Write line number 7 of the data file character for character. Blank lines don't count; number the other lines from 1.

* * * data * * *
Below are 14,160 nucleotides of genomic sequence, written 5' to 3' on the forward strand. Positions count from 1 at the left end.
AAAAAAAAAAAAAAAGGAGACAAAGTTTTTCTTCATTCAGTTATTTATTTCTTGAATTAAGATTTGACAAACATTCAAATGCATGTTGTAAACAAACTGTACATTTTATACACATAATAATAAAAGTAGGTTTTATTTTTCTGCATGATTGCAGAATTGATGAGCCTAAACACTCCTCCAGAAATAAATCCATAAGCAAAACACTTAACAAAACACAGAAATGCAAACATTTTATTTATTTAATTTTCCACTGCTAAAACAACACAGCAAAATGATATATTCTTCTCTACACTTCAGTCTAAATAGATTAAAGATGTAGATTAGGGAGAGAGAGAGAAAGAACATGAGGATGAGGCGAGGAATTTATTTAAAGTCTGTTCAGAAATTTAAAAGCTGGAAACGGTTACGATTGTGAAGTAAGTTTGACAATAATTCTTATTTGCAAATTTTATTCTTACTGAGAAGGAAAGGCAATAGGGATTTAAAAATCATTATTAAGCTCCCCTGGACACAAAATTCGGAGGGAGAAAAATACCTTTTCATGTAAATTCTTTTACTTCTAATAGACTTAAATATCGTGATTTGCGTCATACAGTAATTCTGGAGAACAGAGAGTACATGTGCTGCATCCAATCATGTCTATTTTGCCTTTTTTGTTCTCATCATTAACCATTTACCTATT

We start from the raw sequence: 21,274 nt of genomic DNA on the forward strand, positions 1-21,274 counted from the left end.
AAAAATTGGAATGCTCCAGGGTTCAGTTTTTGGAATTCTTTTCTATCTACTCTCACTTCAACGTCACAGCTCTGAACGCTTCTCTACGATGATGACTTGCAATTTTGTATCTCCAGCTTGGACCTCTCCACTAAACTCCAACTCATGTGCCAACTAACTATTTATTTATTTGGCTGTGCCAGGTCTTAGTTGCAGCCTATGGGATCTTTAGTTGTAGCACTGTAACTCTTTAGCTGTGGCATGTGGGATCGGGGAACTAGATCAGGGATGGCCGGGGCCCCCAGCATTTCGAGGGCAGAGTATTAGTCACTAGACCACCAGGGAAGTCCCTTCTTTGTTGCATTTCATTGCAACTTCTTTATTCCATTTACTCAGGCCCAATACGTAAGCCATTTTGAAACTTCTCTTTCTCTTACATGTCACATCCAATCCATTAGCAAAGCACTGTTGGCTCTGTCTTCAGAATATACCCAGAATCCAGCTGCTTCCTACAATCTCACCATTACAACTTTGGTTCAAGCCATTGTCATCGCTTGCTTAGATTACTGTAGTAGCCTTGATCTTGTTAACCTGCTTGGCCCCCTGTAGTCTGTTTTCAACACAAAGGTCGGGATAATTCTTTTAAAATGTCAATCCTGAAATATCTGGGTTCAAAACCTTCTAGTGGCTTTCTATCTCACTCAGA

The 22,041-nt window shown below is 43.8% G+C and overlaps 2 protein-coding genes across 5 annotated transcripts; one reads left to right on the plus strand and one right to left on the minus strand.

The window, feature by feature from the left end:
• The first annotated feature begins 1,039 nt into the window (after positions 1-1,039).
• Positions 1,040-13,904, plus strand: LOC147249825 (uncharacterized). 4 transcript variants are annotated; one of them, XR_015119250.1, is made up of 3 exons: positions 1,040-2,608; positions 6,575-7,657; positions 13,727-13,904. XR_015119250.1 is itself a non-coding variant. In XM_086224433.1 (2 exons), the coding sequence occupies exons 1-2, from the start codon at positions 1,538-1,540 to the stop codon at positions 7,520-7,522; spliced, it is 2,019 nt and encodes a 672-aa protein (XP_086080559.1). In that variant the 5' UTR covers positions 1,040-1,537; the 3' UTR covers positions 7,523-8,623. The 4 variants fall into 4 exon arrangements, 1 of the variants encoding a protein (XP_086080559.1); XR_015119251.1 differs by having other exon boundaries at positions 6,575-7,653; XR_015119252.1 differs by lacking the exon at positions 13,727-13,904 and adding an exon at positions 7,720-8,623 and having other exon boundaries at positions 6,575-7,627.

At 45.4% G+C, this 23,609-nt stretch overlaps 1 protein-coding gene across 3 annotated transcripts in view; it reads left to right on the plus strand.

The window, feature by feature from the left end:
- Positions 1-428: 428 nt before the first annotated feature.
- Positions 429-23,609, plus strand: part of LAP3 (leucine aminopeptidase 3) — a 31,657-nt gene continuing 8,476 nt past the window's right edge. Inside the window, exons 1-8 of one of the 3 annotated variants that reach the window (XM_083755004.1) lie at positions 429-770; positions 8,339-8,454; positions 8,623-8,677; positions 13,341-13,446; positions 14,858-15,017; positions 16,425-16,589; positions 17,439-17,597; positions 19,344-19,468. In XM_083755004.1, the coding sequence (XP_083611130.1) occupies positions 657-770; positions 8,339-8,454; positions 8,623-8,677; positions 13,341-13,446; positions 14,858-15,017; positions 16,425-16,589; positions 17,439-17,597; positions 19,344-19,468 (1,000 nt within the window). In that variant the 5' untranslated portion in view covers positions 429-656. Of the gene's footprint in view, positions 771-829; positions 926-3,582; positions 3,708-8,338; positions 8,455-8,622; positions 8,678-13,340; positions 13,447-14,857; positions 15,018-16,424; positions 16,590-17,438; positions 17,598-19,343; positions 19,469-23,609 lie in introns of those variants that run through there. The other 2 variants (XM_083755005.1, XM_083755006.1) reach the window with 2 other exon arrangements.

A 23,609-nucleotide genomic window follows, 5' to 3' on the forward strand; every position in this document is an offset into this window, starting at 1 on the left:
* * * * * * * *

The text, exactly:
• The first annotated feature begins 1,039 nt into the window (after positions 1-1,039).